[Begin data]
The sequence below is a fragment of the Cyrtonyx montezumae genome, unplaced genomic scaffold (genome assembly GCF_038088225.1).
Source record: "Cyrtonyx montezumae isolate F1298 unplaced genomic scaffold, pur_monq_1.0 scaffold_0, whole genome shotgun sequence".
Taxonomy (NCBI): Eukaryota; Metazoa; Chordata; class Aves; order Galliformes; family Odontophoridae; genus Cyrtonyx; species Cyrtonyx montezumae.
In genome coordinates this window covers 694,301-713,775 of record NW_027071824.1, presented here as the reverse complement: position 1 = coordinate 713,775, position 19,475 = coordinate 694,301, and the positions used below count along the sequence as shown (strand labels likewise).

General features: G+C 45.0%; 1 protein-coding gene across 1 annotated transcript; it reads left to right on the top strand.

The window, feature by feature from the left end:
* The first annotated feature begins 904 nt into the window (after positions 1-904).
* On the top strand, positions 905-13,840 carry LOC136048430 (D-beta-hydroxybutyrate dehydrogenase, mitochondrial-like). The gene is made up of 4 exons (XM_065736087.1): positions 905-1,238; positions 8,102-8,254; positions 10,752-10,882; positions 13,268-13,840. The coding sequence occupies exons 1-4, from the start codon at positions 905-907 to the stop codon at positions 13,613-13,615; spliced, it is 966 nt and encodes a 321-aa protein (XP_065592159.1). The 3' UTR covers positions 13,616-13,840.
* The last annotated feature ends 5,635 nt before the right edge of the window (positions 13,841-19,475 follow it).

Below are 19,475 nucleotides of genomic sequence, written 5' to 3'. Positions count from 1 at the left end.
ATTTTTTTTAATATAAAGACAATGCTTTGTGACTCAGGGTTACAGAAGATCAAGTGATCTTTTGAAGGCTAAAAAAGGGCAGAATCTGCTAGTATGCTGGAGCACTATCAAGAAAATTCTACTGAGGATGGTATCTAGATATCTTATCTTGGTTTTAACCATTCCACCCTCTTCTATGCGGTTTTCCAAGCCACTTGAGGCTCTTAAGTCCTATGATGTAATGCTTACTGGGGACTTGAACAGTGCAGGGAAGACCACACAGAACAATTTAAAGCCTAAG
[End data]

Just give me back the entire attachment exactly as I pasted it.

The sequence below is a fragment of the Cyrtonyx montezumae genome, unplaced genomic scaffold (genome assembly GCF_038088225.1).
Source record: "Cyrtonyx montezumae isolate F1298 unplaced genomic scaffold, pur_monq_1.0 scaffold_0, whole genome shotgun sequence".
Taxonomy (NCBI): Eukaryota; Metazoa; Chordata; class Aves; order Galliformes; family Odontophoridae; genus Cyrtonyx; species Cyrtonyx montezumae.
In genome coordinates this window covers 694,301-713,775 of record NW_027071824.1, presented here as the reverse complement: position 1 = coordinate 713,775, position 19,475 = coordinate 694,301, and the positions used below count along the sequence as shown (strand labels likewise).

General features: G+C 45.0%; 1 protein-coding gene across 1 annotated transcript; it reads left to right on the top strand.

The window, feature by feature from the left end:
* The first annotated feature begins 904 nt into the window (after positions 1-904).
* On the top strand, positions 905-13,840 carry LOC136048430 (D-beta-hydroxybutyrate dehydrogenase, mitochondrial-like). The gene is made up of 4 exons (XM_065736087.1): positions 905-1,238; positions 8,102-8,254; positions 10,752-10,882; positions 13,268-13,840. The coding sequence occupies exons 1-4, from the start codon at positions 905-907 to the stop codon at positions 13,613-13,615; spliced, it is 966 nt and encodes a 321-aa protein (XP_065592159.1). The 3' UTR covers positions 13,616-13,840.
* The last annotated feature ends 5,635 nt before the right edge of the window (positions 13,841-19,475 follow it).

Below are 19,475 nucleotides of genomic sequence, written 5' to 3'. Positions count from 1 at the left end.
ATTTTTTTTAATATAAAGACAATGCTTTGTGACTCAGGGTTACAGAAGATCAAGTGATCTTTTGAAGGCTAAAAAAGGGCAGAATCTGCTAGTATGCTGGAGCACTATCAAGAAAATTCTACTGAGGATGGTATCTAGATATCTTATCTTGGTTTTAACCATTCCACCCTCTTCTATGCGGTTTTCCAAGCCACTTGAGGCTCTTAAGTCCTATGATGTAATGCTTACTGGGGACTTGAACAGTGCAGGGAAGACCACACAGAACAATTTAAAGCCTAAG